Mentions: A key feature of the structural motif of 4 that distinguishes it from all previously described organic photoCORMs is the ease with which structural modifications can be introduced to tune its physical properties. For example, a dialkylamino substituent can be incorporated on the phenyl ring or the carbonyl oxygen can be substituted with sulfur to red-shift absorption features toward the therapeutic window. Dialkylamino-substituted flavonols have been previously used as environment-sensitive probes in biological systems.20 However, neutral flavonols of this type have not been previously shown to exhibit photoinduced CO-releasing reactivity. Flavothiones, have been reported to undergo O2-dependent photodegradation to give nontoxic byproducts, but these reactions have not been fully explored in terms of product identification.21 Molecules 6–8 were easily prepared using standard synthetic methods (Scheme 4) and were isolated in analytically pure forms via precipitation. Each compound was characterized by elemental analysis, UV-vis, fluorescence and IR spectroscopy, and mass spectrometry (Figures S13–S21 in the Supporting Information). These molecules exhibit red-shifted absorption features and higher molar absorptivity values than were observed for 4 (Figure 4). Quantitative CO release occurs when aerobic acetonitrile solutions of 6–8 are exposed to visible light (6 and 7: 419 nm; 8: >546 nm; Table 1). For compounds 6 and 7, O2-incorporated organic products akin to that found in the reaction of 4 were identified by 1H NMR and IR spectroscopy, and mass spectral analysis (Figures S22–S25 in the Supporting Information). The quantum yield associated with the reaction of 7 is significantly enhanced relative to that found for 4 (Table 1). The reaction involving 8 is noteworthy in that, while a full equivalent of CO is released under aerobic conditions, significant light-induced CO-release reactivity (0.32(7) equiv) also occurs under anaerobic conditions. Both the aerobic and anaerobic pathways for CO release from 8 result in the production of a mixture of products, including some that appear to result from photoisomerization reactivity (Figures S26–S27 in the Supporting Information). Photoinduced CO-release also occurs when 6–8 are dissolved in other solvents, including DMSO and 1:1 aqueous DMSO.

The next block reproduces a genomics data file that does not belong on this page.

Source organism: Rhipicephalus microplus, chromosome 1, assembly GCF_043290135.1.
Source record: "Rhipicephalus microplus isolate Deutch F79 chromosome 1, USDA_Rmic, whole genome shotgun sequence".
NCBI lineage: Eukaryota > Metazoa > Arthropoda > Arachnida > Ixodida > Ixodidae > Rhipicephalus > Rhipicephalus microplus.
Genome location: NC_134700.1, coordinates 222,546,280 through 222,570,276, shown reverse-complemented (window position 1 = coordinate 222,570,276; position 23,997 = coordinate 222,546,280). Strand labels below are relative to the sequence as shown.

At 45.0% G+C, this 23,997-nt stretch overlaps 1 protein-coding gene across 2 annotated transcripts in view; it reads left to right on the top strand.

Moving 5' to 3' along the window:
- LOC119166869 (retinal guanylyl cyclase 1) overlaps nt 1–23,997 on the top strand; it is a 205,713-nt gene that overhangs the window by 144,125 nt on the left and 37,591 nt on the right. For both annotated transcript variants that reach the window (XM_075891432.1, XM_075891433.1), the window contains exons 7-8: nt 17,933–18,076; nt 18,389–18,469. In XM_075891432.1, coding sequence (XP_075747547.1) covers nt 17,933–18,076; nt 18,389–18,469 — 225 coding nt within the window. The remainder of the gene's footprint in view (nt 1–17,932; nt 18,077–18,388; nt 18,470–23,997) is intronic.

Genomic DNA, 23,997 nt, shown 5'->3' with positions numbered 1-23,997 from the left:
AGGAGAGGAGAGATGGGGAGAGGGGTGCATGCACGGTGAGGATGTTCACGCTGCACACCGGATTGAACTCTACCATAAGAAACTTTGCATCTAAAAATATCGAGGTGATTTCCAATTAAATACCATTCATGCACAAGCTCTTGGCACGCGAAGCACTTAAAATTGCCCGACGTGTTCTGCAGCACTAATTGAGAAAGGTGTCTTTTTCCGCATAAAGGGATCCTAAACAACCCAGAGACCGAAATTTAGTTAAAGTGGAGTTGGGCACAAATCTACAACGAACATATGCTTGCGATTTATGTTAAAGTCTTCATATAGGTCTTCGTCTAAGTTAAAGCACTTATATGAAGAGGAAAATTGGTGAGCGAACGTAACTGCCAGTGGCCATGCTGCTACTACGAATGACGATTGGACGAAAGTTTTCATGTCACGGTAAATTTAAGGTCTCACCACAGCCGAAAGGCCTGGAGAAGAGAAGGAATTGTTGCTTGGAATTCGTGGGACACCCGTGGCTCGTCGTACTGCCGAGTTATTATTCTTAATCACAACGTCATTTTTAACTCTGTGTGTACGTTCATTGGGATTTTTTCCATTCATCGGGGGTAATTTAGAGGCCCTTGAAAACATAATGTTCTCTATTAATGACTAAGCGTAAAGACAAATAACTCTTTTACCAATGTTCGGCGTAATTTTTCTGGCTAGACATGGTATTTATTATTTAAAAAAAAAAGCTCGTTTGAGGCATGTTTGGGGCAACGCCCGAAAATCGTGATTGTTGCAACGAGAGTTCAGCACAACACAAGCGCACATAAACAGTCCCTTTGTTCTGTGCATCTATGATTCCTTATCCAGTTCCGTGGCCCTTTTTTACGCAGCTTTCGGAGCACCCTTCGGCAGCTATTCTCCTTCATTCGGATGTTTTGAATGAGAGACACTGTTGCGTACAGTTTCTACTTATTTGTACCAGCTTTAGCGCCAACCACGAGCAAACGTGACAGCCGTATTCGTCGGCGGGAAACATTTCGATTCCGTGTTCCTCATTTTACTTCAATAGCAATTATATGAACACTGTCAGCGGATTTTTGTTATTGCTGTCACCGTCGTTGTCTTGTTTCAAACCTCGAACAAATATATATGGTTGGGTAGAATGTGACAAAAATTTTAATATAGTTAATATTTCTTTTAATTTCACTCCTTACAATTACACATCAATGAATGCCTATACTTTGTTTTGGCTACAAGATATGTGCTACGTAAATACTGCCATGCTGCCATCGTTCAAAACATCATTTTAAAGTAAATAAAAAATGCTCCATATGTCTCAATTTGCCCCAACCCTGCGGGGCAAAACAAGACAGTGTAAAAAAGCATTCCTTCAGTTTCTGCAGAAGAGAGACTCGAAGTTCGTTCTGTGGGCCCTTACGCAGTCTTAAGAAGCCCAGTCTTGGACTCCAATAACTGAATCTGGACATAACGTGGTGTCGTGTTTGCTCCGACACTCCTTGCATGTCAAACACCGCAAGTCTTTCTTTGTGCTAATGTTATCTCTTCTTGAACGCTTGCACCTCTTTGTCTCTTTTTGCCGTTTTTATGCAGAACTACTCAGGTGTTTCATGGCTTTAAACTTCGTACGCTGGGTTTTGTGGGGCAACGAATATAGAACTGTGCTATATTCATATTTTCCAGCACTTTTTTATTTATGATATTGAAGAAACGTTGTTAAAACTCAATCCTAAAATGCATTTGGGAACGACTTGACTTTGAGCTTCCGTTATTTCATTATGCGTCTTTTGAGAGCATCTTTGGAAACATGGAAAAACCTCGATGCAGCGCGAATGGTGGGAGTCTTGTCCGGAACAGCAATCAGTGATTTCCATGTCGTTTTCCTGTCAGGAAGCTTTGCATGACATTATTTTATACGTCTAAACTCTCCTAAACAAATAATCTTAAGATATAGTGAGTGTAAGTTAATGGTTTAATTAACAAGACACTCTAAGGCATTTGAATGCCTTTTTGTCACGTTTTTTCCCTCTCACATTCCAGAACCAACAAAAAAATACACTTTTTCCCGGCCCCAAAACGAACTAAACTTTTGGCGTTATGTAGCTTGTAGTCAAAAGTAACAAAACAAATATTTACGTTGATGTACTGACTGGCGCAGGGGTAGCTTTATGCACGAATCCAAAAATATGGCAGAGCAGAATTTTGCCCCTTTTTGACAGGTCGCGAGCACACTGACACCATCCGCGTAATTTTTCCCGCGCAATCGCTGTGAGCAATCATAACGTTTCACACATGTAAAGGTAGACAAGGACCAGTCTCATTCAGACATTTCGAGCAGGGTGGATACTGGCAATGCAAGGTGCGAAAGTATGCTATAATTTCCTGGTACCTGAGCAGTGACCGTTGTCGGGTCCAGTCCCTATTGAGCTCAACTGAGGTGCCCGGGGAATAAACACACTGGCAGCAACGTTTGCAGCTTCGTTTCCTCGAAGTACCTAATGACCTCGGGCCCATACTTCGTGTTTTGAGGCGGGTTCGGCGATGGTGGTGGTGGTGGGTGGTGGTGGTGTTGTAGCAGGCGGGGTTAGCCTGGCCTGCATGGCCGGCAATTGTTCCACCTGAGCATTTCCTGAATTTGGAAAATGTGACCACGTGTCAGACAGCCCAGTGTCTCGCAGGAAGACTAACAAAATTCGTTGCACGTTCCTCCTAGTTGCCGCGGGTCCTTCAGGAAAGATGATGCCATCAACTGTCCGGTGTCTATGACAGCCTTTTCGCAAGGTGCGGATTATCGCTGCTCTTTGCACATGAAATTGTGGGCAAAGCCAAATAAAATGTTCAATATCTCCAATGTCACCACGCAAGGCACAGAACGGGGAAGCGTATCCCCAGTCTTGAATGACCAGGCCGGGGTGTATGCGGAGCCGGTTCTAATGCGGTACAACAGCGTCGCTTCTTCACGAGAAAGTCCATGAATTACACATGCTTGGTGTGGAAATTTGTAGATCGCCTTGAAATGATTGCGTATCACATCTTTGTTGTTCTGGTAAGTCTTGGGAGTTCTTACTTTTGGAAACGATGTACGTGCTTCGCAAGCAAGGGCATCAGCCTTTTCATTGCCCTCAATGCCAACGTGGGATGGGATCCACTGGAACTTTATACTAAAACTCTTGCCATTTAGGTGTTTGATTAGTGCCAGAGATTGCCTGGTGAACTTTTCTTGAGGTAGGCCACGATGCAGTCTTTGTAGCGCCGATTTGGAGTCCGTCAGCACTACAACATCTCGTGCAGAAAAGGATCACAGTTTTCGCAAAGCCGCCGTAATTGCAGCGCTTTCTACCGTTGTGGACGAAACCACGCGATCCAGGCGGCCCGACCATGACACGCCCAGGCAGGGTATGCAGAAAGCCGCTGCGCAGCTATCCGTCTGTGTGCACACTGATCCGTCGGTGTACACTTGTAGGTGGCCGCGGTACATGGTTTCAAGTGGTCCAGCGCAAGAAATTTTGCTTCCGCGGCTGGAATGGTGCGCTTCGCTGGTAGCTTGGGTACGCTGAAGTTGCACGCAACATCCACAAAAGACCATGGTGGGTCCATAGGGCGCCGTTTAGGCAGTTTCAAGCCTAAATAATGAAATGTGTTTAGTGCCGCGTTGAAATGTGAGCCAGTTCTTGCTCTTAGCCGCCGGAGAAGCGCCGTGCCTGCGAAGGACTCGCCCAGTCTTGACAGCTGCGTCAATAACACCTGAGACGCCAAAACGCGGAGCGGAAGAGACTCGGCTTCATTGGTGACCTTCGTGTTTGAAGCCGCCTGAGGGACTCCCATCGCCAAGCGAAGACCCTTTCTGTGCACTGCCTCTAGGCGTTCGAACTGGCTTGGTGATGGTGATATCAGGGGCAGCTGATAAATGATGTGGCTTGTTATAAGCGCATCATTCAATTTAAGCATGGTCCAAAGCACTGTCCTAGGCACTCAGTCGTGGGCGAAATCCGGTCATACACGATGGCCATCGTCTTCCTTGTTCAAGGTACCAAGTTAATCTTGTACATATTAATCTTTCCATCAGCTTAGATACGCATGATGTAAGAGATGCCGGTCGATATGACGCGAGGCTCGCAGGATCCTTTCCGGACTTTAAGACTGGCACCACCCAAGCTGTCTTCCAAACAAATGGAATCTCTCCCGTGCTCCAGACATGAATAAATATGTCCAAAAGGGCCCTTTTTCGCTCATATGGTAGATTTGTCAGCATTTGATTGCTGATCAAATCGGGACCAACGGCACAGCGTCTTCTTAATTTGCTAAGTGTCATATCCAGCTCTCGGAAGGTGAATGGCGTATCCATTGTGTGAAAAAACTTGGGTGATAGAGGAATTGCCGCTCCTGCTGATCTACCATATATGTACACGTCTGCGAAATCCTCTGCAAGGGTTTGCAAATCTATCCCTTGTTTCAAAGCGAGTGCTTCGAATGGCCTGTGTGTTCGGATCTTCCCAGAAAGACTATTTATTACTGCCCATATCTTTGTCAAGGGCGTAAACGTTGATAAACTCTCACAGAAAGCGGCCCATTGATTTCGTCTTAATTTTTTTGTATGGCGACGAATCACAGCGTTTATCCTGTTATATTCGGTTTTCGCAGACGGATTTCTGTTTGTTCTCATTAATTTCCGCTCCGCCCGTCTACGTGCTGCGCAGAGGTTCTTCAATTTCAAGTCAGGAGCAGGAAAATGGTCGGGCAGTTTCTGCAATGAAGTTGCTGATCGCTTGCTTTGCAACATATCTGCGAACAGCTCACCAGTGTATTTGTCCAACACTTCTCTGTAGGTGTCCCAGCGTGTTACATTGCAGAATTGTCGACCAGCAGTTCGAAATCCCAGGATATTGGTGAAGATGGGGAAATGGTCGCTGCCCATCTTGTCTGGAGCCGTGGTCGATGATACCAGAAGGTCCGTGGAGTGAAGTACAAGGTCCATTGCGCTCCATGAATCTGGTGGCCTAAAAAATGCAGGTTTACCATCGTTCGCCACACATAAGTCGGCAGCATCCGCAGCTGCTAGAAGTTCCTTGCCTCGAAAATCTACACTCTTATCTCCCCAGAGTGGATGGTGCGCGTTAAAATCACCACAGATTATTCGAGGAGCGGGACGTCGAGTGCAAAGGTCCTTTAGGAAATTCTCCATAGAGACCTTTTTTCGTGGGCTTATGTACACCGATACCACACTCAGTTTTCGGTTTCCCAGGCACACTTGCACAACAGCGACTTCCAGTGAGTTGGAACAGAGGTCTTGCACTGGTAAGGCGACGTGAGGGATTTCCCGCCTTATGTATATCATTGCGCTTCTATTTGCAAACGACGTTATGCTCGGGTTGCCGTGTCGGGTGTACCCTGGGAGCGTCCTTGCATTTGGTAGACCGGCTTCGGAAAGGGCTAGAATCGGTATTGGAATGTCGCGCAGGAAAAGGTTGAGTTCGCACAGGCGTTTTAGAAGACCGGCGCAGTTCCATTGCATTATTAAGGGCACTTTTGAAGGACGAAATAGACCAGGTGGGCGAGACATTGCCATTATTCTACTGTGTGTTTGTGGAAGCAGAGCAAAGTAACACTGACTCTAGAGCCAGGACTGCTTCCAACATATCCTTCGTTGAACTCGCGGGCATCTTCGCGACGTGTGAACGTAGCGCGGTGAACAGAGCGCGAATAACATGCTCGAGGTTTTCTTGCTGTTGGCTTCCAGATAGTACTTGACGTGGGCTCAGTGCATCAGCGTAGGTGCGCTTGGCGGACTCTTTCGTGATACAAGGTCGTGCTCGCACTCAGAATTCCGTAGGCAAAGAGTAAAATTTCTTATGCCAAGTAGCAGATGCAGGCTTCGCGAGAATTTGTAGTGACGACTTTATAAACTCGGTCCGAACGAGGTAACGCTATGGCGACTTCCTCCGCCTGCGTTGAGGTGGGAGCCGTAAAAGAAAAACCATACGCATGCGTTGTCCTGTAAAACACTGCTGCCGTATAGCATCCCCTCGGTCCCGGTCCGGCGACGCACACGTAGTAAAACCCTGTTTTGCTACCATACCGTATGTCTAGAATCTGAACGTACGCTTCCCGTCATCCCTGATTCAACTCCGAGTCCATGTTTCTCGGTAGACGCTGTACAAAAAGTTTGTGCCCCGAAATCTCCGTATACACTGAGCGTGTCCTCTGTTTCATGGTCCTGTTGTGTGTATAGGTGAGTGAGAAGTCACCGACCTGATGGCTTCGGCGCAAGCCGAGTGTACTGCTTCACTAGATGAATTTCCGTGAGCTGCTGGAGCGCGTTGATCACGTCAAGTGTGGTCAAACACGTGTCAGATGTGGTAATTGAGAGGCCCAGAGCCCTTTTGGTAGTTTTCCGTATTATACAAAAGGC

Bottom Line: Molecules that can be used to deliver a controlled amount of carbon monoxide (CO) have the potential to facilitate investigations into the roles of this gaseous molecule in biology and advance therapeutic treatments.This has led to the development of light-induced CO-releasing molecules (photoCORMs).Herein, we report a new biologically-inspired organic photoCORM motif that exhibits several features that are desirable in a next-generation photoCORM.

View Article: PubMed Central - PubMed

Affiliation: Department of Chemistry & Biochemistry, Utah State University 0300 Old Main Hill, Logan, UT, 84322-0300, USA.

ABSTRACT
Molecules that can be used to deliver a controlled amount of carbon monoxide (CO) have the potential to facilitate investigations into the roles of this gaseous molecule in biology and advance therapeutic treatments. This has led to the development of light-induced CO-releasing molecules (photoCORMs). A goal in this field of research is the development of molecules that exhibit a combination of controlled CO release, favorable biological properties (e.g., low toxicity and trackability in cells), and structural tunability to affect CO release. Herein, we report a new biologically-inspired organic photoCORM motif that exhibits several features that are desirable in a next-generation photoCORM. We show that 3-hydroxyflavone-based compounds are easily synthesized and modified to impart changes in absorption features and quantum yield for CO release, exhibit low toxicity, are trackable in cells, and can exhibit both O2-dependent and -independent CO release reactivity.

No MeSH data available.


Related in: MedlinePlus